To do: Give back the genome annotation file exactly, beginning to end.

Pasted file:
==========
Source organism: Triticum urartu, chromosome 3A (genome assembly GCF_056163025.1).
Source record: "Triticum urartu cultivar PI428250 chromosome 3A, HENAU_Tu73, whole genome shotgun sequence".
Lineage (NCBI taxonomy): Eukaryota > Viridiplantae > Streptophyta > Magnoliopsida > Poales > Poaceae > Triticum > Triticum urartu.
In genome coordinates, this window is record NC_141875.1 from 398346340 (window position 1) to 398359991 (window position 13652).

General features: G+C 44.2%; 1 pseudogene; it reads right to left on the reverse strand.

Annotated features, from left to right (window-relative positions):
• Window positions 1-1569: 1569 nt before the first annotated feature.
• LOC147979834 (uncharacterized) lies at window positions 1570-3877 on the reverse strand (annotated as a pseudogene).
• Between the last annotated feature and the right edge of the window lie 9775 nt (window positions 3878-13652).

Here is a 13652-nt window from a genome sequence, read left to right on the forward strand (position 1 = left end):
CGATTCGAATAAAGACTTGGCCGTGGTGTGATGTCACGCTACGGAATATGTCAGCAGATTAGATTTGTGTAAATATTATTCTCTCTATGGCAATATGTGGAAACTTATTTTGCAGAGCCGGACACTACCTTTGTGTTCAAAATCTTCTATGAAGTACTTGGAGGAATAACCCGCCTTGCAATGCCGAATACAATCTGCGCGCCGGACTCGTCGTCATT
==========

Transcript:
Source organism: Triticum urartu, chromosome 3A (genome assembly GCF_056163025.1).
Source record: "Triticum urartu cultivar PI428250 chromosome 3A, HENAU_Tu73, whole genome shotgun sequence".
Lineage (NCBI taxonomy): Eukaryota > Viridiplantae > Streptophyta > Magnoliopsida > Poales > Poaceae > Triticum > Triticum urartu.
In genome coordinates, this window is record NC_141875.1 from 398346340 (window position 1) to 398359991 (window position 13652).

General features: G+C 44.2%; 1 pseudogene; it reads right to left on the reverse strand.

Annotated features, from left to right (window-relative positions):
• Window positions 1-1569: 1569 nt before the first annotated feature.
• LOC147979834 (uncharacterized) lies at window positions 1570-3877 on the reverse strand (annotated as a pseudogene).
• Between the last annotated feature and the right edge of the window lie 9775 nt (window positions 3878-13652).

Here is a 13652-nt window from a genome sequence, read left to right on the forward strand (position 1 = left end):
CGATTCGAATAAAGACTTGGCCGTGGTGTGATGTCACGCTACGGAATATGTCAGCAGATTAGATTTGTGTAAATATTATTCTCTCTATGGCAATATGTGGAAACTTATTTTGCAGAGCCGGACACTACCTTTGTGTTCAAAATCTTCTATGAAGTACTTGGAGGAATAACCCGCCTTGCAATGCCGAATACAATCTGCGCGCCGGACTCGTCGTCATT